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Gardenias

Question:

Two weeks ago I purchased a gardenia plant from my local nursery. The description said that it produces lots of fragrant, white flowers when in bloom. The plant looked very healthy and robust so I decided to take one. However, I noticed that the leaves towards the base/inside of the plant started turning yellow and dying. Is this normal? I have attached an image. The outer leaves are all still a dark green color and look fine, but they do feel quite flimsy and not stiff. I have been treating it as a normal houseplant. It receives lots of bright indirect light and couple of direct hours of sun throughout the day. I have been watering it roughly once a week when the top soil feels dry. Could you also help me out on general care for this plant? Thanks

Answer:

Gardenias are among the most difficult plants to grow indoors in the home and close to impossible to get to flower, which is the primary reason for purchasing a Gardenia. Of course, retailers never tell you this prior to purchase!

The yellowing of the lower and inside leaves could be caused by a reduction in light, an increase in temperatures or a single episode of improper watering. This is a temperamental plant that shows little forgiveness of lapses in care. That doesn’t mean yours is dying. It just means that older leaves will die whenever conditions are less than perfect.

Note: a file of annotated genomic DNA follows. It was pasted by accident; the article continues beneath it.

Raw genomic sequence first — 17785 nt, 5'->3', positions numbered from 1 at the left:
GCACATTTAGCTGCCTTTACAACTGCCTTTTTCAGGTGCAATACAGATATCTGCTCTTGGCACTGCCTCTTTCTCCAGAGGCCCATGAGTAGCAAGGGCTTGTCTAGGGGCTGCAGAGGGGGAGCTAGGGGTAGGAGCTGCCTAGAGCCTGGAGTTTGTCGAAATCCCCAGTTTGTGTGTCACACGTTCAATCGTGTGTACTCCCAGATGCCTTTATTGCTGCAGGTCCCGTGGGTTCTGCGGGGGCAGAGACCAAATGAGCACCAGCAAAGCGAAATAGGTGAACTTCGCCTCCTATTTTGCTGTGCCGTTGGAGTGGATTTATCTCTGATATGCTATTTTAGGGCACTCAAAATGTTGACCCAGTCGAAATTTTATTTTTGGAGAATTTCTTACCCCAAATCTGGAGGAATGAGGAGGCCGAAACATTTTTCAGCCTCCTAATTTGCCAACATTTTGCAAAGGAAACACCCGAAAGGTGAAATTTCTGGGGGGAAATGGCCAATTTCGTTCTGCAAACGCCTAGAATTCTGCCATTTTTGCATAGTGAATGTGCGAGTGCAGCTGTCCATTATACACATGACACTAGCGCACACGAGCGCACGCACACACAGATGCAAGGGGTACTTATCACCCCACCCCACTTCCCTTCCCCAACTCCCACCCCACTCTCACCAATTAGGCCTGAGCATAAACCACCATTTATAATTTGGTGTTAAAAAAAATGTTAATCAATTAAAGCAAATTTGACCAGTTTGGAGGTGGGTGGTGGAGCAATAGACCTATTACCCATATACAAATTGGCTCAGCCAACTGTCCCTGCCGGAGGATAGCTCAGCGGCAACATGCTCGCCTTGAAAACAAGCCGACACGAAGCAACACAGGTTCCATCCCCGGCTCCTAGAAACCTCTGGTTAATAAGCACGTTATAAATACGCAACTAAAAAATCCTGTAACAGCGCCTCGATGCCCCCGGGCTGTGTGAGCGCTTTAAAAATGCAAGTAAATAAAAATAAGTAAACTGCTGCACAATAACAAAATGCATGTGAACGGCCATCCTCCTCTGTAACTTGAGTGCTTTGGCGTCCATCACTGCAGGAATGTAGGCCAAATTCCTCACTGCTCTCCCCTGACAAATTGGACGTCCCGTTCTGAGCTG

In general I recommend never buying a Gardenia that is not in flower because the chances of your successfully getting a Gardenia to flower are very slim.

Gardenias are extremely difficult to get to re-bloom successfully. Unless you are experienced with plants, I think you should put your time and energy someplace else more rewarding. I don’t know where your Gardenia is in its flowering cycle, but usually after the flowers are finished, you move your Gardenia to a sunny window and no longer worry about warm temperatures. 6-8 hours per day of direct sunlight, high humidity, and acidic soil (5.0 pH) are also important for maintaining Gardenias long term. The soil must be kept evenly moist at all times, but not wet. Water whenever the surface of the soil feels just barely damp. Avoid repotting until it is utterly potbound. Use an acid fertilizer, such as Miracid, at half-strength during the growing season, usually from March to October.

In the fall, allow Gardenia temperatures to fall to about 50 to 60 degrees F. at night and no more than 70 degrees during the day. You must maintain these cool temperatures through the fall and winter if you want buds to set. Once buds form it is important to maintain temperatures in the 55 to 65 degree F. range or they will fall off. Of course, good light and careful monitoring of the soil to keep it moderately moist is also critical during this time. There are few things more disheartening than to see fat Gardenia buds fall off because the temperature got a bit too warm or the soil a bit too dry.

It is difficult for most people to provide these conditions. Some are satisfied to keep a Gardenia as a foliage plant. Good luck with yours!